ADD ■ ASSOCIÉS: OUR SERVICES
ILLUSTRATION OF OUR INVOLVEMENT IN RESOLVING THE SITUATIONS YOU MAY FIND YOURSELF FACING.
VERIFICATION OF DEVOLUTION OF ESTATE (1)
A notary appointed us to verify the devolution of estate of Sylvia R. who became quadriplegic after a horse-riding accident.
She did not have any children but she did have many cousins from known families based in the South West. In 2008, Sylvia R. had herself inherited from her father of whom she was the only child.
We very soon discovered that her father had been adopted and was in fact born in Morocco. He had himself inherited from his mother and his wife. We also discovered that Sylvia’s parents had only married in Switzerland several years after her birth.
Before confirming the rights of the known cousins, the researchers thus endeavoured to rule out, one by one, the hypotheses corresponding to the orders of heirs provided for by the French Civil Code. They answered the following questions:
– Had Sylvia given birth to one or more children?
– What life did her father have before he was adopted at the age of 24?
– What was the line of descent (father or mother’s side) and the degree of kinship of the cousins?
After complex investigations carried out in France, Algeria and Morocco, we succeeded in finding the two children that Sylvia’s father had had to his first wife.
Sylvia’s brother and sister were therefore her only two heirs. They had been omitted from their father’s estate when the inheritance was settled in 2008. They had tried to find him by contacting the French Consulate but were unsuccessful and thought he must have died a long time ago.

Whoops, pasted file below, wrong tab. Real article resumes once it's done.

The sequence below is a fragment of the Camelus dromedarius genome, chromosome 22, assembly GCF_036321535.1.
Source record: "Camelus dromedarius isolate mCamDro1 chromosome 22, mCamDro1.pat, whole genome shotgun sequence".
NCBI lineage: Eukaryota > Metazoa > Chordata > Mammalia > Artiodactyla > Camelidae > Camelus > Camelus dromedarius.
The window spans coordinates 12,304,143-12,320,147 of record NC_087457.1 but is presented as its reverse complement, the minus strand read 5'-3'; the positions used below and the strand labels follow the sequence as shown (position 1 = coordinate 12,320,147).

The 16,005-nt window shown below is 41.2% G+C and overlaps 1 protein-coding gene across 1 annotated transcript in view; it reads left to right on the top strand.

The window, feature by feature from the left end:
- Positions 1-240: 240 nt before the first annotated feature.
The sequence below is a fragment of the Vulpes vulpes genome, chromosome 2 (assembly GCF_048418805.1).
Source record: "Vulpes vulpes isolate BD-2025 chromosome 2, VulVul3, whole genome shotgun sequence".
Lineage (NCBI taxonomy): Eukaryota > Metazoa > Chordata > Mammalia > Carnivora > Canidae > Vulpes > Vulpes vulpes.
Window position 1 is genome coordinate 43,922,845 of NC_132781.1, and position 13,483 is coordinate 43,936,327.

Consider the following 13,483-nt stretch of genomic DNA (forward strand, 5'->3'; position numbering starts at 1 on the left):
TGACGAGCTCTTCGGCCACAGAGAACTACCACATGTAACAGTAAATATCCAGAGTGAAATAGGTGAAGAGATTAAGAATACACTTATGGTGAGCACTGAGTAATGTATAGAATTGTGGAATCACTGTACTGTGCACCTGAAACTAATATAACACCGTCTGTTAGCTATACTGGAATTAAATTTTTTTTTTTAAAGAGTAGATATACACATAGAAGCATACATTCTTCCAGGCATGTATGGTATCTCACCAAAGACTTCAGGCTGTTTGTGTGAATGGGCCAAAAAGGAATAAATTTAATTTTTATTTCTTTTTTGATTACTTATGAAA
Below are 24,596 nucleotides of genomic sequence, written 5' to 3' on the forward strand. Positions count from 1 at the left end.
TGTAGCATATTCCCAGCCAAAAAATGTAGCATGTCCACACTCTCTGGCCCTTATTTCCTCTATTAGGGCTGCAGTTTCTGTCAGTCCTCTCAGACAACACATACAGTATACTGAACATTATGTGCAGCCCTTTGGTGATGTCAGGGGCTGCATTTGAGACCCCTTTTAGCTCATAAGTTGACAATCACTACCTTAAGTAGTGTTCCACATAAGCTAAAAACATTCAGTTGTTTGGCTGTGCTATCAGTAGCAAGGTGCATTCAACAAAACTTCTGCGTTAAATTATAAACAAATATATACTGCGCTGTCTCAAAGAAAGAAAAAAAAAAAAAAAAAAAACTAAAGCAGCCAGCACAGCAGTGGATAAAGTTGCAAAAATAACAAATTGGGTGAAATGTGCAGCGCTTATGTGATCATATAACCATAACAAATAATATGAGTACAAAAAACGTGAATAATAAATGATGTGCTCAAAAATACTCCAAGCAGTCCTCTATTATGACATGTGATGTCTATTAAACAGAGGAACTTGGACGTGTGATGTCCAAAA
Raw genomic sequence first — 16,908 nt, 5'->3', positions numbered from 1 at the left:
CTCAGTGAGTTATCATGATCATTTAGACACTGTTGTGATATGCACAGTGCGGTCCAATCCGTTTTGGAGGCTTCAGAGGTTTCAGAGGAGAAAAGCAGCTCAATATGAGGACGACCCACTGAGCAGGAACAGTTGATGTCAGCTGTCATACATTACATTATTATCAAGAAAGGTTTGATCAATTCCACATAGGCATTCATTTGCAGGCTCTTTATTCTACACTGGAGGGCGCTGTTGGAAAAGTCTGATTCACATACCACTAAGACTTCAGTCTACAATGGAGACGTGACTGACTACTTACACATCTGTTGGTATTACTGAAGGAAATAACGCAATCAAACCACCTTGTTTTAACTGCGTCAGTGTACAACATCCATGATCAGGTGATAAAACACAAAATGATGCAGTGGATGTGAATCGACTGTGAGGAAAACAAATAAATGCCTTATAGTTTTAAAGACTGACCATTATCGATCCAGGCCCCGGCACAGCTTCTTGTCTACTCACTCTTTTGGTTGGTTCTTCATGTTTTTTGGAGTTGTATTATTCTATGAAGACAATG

VERIFICATION OF DEVOLUTION OF ESTATE (2)
Two brothers under guardianship died within a few days of each other in the centre of France. The legal trustee who had known them for 20 years had never met any relatives. In agreement with the trustee, the notary asked ADD ■ Associés to check that Guillaume and Florentin L. had effectively not left any entitled heir.
We examined all the possibilities of inheritance, one by one, as provided for by the Civil Code.
Our researchers cross checked the office’s records, population censuses, civil status records, nominal rolls, declarations of inheritance and surveys. After weeks of research, we eventually found a sister. We talked to her and found out that her mother, who was also the mother of Guillaume and Florentin L., was still alive, but suffering from a degenerative disease. At the same time, we told her that she had two natural brothers who had been abandoned shortly after their birth. We represented mother and daughter in the administration of the two estates.
A notary tasked us with tracing the heirs of Robert M. He left a small estate and had taken out life insurance contracts. Apparently, the only family he left were his partner’s nephews, the beneficiaries of his life insurance contracts. Yet, Robert M had been married twice. We explored the office’s records, consulted the civil status registers and found the appendix documents relative to his divorce. To the great surprise of the notary who had never heard of them, our investigations revealed two children from his first marriage. We represented them.